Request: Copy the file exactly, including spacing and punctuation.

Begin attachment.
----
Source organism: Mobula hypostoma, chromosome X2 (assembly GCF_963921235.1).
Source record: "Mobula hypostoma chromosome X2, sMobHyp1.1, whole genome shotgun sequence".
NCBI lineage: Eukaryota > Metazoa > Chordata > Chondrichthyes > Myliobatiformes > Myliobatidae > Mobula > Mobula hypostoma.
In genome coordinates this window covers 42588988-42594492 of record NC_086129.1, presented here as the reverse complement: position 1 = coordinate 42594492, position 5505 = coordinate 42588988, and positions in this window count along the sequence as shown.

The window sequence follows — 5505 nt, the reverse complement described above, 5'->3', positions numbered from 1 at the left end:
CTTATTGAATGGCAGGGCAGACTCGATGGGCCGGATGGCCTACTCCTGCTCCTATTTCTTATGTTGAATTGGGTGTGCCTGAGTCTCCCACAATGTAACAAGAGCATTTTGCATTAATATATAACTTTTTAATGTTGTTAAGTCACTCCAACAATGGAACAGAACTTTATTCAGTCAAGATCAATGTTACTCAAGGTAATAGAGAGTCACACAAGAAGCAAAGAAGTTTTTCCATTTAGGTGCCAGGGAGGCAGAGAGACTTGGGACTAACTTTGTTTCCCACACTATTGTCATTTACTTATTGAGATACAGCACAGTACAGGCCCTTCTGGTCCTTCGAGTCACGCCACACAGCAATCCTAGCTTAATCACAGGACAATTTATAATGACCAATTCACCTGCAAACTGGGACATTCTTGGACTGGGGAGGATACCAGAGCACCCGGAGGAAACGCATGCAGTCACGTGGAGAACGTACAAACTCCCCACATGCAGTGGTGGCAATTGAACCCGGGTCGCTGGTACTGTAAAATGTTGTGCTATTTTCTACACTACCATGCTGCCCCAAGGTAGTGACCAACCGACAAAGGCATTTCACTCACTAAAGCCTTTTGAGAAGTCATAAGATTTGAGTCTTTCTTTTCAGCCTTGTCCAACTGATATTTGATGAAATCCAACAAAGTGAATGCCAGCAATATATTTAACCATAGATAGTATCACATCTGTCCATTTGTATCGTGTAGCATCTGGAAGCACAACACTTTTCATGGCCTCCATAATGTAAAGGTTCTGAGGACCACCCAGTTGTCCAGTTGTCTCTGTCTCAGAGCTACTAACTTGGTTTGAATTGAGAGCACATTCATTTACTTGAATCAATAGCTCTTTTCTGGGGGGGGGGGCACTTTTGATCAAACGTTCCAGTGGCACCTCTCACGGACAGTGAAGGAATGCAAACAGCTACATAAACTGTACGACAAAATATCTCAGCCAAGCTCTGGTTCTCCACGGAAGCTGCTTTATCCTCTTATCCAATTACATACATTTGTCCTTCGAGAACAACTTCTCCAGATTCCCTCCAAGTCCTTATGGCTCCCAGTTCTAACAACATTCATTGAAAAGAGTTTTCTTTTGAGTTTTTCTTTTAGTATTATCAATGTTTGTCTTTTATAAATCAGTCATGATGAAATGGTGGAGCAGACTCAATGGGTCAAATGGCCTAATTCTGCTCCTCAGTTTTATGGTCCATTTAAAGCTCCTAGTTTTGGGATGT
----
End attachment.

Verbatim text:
Source organism: Mobula hypostoma, chromosome X2 (assembly GCF_963921235.1).
Source record: "Mobula hypostoma chromosome X2, sMobHyp1.1, whole genome shotgun sequence".
NCBI lineage: Eukaryota > Metazoa > Chordata > Chondrichthyes > Myliobatiformes > Myliobatidae > Mobula > Mobula hypostoma.
In genome coordinates this window covers 42588988-42594492 of record NC_086129.1, presented here as the reverse complement: position 1 = coordinate 42594492, position 5505 = coordinate 42588988, and positions in this window count along the sequence as shown.

The window sequence follows — 5505 nt, the reverse complement described above, 5'->3', positions numbered from 1 at the left end:
CTTATTGAATGGCAGGGCAGACTCGATGGGCCGGATGGCCTACTCCTGCTCCTATTTCTTATGTTGAATTGGGTGTGCCTGAGTCTCCCACAATGTAACAAGAGCATTTTGCATTAATATATAACTTTTTAATGTTGTTAAGTCACTCCAACAATGGAACAGAACTTTATTCAGTCAAGATCAATGTTACTCAAGGTAATAGAGAGTCACACAAGAAGCAAAGAAGTTTTTCCATTTAGGTGCCAGGGAGGCAGAGAGACTTGGGACTAACTTTGTTTCCCACACTATTGTCATTTACTTATTGAGATACAGCACAGTACAGGCCCTTCTGGTCCTTCGAGTCACGCCACACAGCAATCCTAGCTTAATCACAGGACAATTTATAATGACCAATTCACCTGCAAACTGGGACATTCTTGGACTGGGGAGGATACCAGAGCACCCGGAGGAAACGCATGCAGTCACGTGGAGAACGTACAAACTCCCCACATGCAGTGGTGGCAATTGAACCCGGGTCGCTGGTACTGTAAAATGTTGTGCTATTTTCTACACTACCATGCTGCCCCAAGGTAGTGACCAACCGACAAAGGCATTTCACTCACTAAAGCCTTTTGAGAAGTCATAAGATTTGAGTCTTTCTTTTCAGCCTTGTCCAACTGATATTTGATGAAATCCAACAAAGTGAATGCCAGCAATATATTTAACCATAGATAGTATCACATCTGTCCATTTGTATCGTGTAGCATCTGGAAGCACAACACTTTTCATGGCCTCCATAATGTAAAGGTTCTGAGGACCACCCAGTTGTCCAGTTGTCTCTGTCTCAGAGCTACTAACTTGGTTTGAATTGAGAGCACATTCATTTACTTGAATCAATAGCTCTTTTCTGGGGGGGGGGGCACTTTTGATCAAACGTTCCAGTGGCACCTCTCACGGACAGTGAAGGAATGCAAACAGCTACATAAACTGTACGACAAAATATCTCAGCCAAGCTCTGGTTCTCCACGGAAGCTGCTTTATCCTCTTATCCAATTACATACATTTGTCCTTCGAGAACAACTTCTCCAGATTCCCTCCAAGTCCTTATGGCTCCCAGTTCTAACAACATTCATTGAAAAGAGTTTTCTTTTGAGTTTTTCTTTTAGTATTATCAATGTTTGTCTTTTATAAATCAGTCATGATGAAATGGTGGAGCAGACTCAATGGGTCAAATGGCCTAATTCTGCTCCTCAGTTTTATGGTCCATTTAAAGCTCCTAGTTTTGGGATGT